I am trying to sample from a truncated normal using the standard probability integral transform as described on wikipedia with $$ x = \Phi^{-1} ( \Phi(\alpha) + U*( \Phi(\beta) - \Phi(\alpha)))*\sigma + \mu $$ with $U \sim Uniform(0,1)$, $\alpha = (a-\mu)/\sigma$ and $\beta = (b-\mu)/\sigma$. In my application, $a = 0.0$ and $b = \infty$.

However, this method fails for instance if $\mu = -0.4$ and $\sigma = 0.05$. I know that sampling positive values with these parameters is highly unlikely. Therefore, I guess I run into errors caused by numerical overflow. I use the GSL library in C to sample the values.

Can you recommend any routine to sample values nevertheless? The PIT yields for instance $\infty$ as sample, which I can obviously not process.

This one I already used: Truncated Normal by John Burkardt

  • $\begingroup$ Sorry, I totally forgot about that post. My bad! I guess I will try the accept-reject method then. I was silently hoping that there exists some kind of library already. For some reason I cannot compile the one by Chopin. $\endgroup$
    – mscnvrsy
    Commented Oct 5, 2016 at 15:25
  • $\begingroup$ "Highly unlikely" is somewhat of an understatement; you are trying to sample from a part of the distribution 8 standard deviations from the mean. Even with double precision, to 15 decimal places that probability rounds off to 0.000000000000001. If you draw a million samples a second from a Normal distribution, it would take you about 30 years before you had a 50% chance of drawing one that far (or more) from the mean. $\endgroup$
    – jbowman
    Commented Oct 5, 2016 at 17:16
  • $\begingroup$ Wow, tbh I didn't consider it that way :D I am using the truncated normal as a posterior distribution, which requires a value larger than 0. Would you say it's reasonable to set it equal to the lower boundary (which is 0) in cases where the sampling method fails? $\endgroup$
    – mscnvrsy
    Commented Oct 5, 2016 at 19:01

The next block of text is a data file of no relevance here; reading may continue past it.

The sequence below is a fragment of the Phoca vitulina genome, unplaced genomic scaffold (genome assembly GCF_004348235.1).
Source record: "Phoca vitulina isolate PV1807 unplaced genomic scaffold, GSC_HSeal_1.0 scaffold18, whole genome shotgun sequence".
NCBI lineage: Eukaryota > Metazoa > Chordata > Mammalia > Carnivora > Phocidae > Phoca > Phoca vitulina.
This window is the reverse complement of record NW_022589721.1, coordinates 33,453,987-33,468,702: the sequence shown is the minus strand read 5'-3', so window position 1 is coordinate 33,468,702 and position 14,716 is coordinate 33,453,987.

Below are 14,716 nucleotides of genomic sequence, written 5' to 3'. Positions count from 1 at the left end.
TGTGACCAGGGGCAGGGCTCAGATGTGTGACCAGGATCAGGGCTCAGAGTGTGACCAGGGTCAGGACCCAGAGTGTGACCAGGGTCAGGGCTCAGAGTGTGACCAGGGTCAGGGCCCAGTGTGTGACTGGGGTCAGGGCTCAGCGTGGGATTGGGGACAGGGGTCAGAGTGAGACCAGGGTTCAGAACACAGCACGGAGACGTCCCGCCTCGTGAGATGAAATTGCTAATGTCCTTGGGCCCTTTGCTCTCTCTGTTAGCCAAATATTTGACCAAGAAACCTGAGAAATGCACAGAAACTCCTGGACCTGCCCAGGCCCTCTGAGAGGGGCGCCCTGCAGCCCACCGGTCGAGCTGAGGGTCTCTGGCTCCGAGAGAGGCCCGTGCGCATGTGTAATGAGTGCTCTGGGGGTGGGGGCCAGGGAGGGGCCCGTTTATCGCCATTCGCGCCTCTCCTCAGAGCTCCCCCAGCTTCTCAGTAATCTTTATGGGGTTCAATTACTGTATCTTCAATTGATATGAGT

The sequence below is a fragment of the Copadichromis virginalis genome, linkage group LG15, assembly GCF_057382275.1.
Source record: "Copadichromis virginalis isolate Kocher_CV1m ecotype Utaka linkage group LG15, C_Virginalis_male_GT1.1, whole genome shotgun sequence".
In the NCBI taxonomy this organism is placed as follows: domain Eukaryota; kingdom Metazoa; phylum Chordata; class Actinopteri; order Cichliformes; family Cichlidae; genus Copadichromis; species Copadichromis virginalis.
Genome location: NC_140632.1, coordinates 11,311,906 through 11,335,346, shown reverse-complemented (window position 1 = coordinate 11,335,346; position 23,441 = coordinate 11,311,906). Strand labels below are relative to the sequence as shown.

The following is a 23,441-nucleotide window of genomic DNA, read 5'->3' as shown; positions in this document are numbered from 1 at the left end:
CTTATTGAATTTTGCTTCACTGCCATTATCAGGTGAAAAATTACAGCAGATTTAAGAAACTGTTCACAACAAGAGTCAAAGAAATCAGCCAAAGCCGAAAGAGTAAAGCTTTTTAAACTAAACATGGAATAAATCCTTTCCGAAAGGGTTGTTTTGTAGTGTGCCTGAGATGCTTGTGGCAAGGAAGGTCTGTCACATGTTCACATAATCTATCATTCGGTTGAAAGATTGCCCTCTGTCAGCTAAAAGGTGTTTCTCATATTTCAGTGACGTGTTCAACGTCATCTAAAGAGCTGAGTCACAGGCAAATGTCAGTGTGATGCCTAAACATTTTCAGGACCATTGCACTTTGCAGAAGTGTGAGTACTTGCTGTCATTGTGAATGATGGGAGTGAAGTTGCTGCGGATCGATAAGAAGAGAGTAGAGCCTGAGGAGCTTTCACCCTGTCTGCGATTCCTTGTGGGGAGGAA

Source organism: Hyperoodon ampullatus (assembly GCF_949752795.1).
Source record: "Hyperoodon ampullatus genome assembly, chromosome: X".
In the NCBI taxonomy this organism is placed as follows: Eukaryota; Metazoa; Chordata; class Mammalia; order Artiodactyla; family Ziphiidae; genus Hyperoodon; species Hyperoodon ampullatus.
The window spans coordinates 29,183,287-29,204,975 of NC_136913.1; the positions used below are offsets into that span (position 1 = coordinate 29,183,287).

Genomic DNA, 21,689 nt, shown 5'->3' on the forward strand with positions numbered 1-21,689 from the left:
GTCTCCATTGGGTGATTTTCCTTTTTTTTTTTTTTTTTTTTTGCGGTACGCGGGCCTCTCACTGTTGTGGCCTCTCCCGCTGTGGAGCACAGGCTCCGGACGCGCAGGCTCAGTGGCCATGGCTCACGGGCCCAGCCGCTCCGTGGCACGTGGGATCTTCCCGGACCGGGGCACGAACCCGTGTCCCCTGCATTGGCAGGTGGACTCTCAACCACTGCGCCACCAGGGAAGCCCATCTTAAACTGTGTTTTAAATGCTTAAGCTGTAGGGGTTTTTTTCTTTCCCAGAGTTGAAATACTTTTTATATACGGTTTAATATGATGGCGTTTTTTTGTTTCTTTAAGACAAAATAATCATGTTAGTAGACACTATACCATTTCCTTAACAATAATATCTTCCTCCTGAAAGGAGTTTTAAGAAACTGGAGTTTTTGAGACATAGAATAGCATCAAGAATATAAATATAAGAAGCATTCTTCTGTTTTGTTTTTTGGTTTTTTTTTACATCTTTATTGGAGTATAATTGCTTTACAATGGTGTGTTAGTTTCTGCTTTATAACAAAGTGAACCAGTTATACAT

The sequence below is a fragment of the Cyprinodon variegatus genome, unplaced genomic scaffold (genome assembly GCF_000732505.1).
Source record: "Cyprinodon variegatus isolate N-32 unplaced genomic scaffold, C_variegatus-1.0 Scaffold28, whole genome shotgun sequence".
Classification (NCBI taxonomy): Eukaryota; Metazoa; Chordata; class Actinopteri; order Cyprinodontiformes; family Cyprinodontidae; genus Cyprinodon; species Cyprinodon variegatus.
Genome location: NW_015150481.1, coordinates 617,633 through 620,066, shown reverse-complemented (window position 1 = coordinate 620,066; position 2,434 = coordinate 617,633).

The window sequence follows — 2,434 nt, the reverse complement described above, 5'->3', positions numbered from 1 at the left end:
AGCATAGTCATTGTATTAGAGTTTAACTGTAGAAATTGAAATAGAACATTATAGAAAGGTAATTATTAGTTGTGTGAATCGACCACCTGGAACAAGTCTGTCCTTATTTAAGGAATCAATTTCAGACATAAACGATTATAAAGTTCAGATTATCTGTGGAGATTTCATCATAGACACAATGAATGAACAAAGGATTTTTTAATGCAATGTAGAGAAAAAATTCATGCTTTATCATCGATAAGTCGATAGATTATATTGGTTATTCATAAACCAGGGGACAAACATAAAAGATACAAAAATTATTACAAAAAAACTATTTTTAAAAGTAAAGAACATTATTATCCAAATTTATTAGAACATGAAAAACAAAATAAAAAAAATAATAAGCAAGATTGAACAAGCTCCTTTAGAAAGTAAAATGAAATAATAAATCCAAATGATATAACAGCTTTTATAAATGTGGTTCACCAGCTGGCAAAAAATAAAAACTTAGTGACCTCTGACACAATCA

• $\begingroup$ @Tim Actually I don't think a generalized extreme value distribution is relevant here. $\endgroup$
    – Glen_b
    Commented Oct 6, 2016 at 1:15
  • $\begingroup$ @Glen_b you are right. Unfortunately, I can't edit my comment so I deleted it. What I meant to say is that in case of such extreme tails we would rather use extreme value theory in modeling them rather then looking at the ordinary tails. $\endgroup$
    – Tim
    Commented Oct 6, 2016 at 8:34

1 Answer 1


If you're sampling the extreme tail, a version of the accept reject method X'ian describes in the paper linked in his answer at that earlier question (basically using an exponential proposal) should work really well.

[The comment containing the link was deleted. I mean this earlier Q]

Plot of upper tail of normal with exponential majorizing function

Out this far, the rejection rate should only be about 2.5%; that's pretty decent; you would be generating about 41 exponentials for every 40 truncated normal values you keep.

  • $\begingroup$ Thank you for the illustration! I kind of solved the problem with the negative mean. In a previous publication, the authors decided to block two variables together which led to complicated expressions for the mean. I "unblocked" these variables and get perfectly behaving means now. But thanks to you all for your helpful comments! $\endgroup$
    – mscnvrsy
    Commented Oct 6, 2016 at 8:40

Your Answer

By clicking “Post Your Answer”, you agree to our terms of service and acknowledge you have read our privacy policy.

Not the answer you're looking for? Browse other questions tagged or ask your own question.